Meanwhile, The Washington Post seems to have brought its old Kremlinologists out of retirement to predict the next vacancy on the Supreme Court. The paper recently noted that Justice Sandra Day O'Connor "has hired law clerks for the terms beginning next October and in October 2002." But on the other hand she's "said to miss (her) friends and family back home in Arizona," she's had cancer, and at 70, she certainly isn't getting any younger.
It seems safe to predict that President Bush's first Supreme Court nominee is going to set off World War III.
A lot is at stake for liberals with the court. If they lose a liberal vote, they will be forced to fight political battles through a messy little system known as "democracy." Somewhat disappointingly, it's impossible for conservative judges to wreck the country for liberals like liberal judges wrecked it for us. Liberals are just being hysterical when they moan about Roe vs. Wade and should be ignored.
There is really no such thing as a judicial activist on the right since the whole point of being a strict constructionist is that you don't hallucinate when reading the Constitution -- and the Constitution simply doesn't say anything at all about most things anyone could possibly care about. Conservatives always knew they had to win at the ballot box; liberals prefer to skip voting and win by judicial fiat.
Notwithstanding the claims of addled feminists, for example, when Roe vs. Wade is finally overturned, abortion won't be illegal. All that will happen is the court will abandon the preposterous fiction that the Constitution says anything at all about abortion. Abortion just won't be a constitutional right anymore, and you people can do what you like in your own states.
Since liberals can't just say that they hate democracy because democracy requires persuasion and compromise rather than brute political force, they accuse any potential "strict constructionists" of being closet slavery supporters. Ludicrous ad hominem attacks on conservative nominees are then used as a basis for the respectable press to refer to the nominee as "divisive." You are "divisive" if you have been the victim of McCarthyite slanders from the left.
On the basis of historical precedent, the odds that Bush will appoint a strict constructionist -- or someone who doesn't hallucinate when reading the Constitution -- are less than 50/50. Not because there is anything the matter with Bush, but because our judges go bad and theirs never do.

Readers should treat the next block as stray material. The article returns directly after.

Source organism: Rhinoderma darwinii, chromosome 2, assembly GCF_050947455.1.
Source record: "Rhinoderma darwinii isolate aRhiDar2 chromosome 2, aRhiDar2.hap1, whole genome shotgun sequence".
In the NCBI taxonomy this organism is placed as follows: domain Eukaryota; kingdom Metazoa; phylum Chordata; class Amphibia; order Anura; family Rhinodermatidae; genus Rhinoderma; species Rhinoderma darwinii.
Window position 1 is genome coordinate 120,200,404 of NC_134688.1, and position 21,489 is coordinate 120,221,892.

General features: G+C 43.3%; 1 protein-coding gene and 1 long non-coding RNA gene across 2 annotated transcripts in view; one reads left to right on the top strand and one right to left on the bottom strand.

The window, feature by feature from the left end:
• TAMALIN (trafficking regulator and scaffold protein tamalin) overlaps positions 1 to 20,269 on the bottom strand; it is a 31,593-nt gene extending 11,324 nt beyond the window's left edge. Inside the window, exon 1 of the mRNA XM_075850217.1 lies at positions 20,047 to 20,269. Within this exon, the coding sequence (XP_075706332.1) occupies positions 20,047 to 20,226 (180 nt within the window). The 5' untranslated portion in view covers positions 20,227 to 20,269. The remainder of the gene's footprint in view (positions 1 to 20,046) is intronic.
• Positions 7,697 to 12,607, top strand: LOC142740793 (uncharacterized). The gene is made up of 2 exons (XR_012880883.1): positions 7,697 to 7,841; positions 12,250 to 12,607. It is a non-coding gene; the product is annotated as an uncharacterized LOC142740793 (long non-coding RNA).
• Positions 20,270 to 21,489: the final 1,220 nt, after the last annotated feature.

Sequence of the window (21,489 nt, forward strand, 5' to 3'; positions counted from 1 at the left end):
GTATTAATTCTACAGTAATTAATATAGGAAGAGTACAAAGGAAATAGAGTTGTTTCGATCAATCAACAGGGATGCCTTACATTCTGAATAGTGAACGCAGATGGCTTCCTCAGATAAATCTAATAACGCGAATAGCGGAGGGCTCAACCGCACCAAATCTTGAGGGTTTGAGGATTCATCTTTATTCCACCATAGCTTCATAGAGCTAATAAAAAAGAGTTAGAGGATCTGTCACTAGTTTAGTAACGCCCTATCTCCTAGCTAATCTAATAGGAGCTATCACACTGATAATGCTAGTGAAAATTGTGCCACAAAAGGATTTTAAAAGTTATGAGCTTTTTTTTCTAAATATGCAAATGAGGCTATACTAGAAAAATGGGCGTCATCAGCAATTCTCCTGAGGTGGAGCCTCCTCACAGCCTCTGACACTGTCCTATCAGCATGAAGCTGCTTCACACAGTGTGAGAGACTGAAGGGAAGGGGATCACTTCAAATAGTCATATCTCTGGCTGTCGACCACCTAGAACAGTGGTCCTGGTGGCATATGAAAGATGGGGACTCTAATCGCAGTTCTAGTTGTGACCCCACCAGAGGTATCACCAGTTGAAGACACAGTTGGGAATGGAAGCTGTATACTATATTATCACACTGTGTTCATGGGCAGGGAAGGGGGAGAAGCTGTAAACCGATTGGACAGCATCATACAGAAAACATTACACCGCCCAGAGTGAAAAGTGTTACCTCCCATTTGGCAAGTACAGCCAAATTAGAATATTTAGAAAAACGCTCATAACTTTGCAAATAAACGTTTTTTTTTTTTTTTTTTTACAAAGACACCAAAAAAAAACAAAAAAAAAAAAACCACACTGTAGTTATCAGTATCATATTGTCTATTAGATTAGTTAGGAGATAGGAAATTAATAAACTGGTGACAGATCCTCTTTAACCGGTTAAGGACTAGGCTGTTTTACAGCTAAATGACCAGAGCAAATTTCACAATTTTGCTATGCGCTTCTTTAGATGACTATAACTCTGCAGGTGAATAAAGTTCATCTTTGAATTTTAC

Presidents Reagan and Bush had five shots to appoint Supreme Court justices who did not have visions of an imaginary penumbras and emanations clause, and you can see how well that's worked out.
Last term, a majority of justices discovered a novel constitutional right to stick a fork in a baby's head. You can read the Constitution for yourself -- it's not very long -- and see that there is nothing about abortion, suction devices or brains.
The reason our judges go bad and theirs don't is that it apparently takes an obsessive devotion to the Constitution to actually read it before issuing opinions. Judges are essentially government bureaucrats, and the natural tendency of all government bureaucrats everywhere is to continually arrogate more and more power to themselves.
That's why the framers gave very little power to judges, sharply limiting the topics on which the judiciary is permitted to rule. That is also why judges are forever coming up with stratagems to ignore those limits.
Inventing preposterous constitutional rights is evidently more fun than doing what judges are supposed to do, which is deciding tedious Railroad Act cases.
There are, consequently, any number of ways the Supreme Court will wreck the country if Bush appoints another David Hackett Souter rather than another Clarence Thomas. Superb a justice as he is, it would be virtually impossible for another eight Clarence Thomases to wreck the country for liberals.
But it's definitely worth trying. Bush ought to find eight more just like Thomas. For one thing, it would be really cool to have an all-black Supreme Court. But mostly it would be nice to go back to living in a democracy again.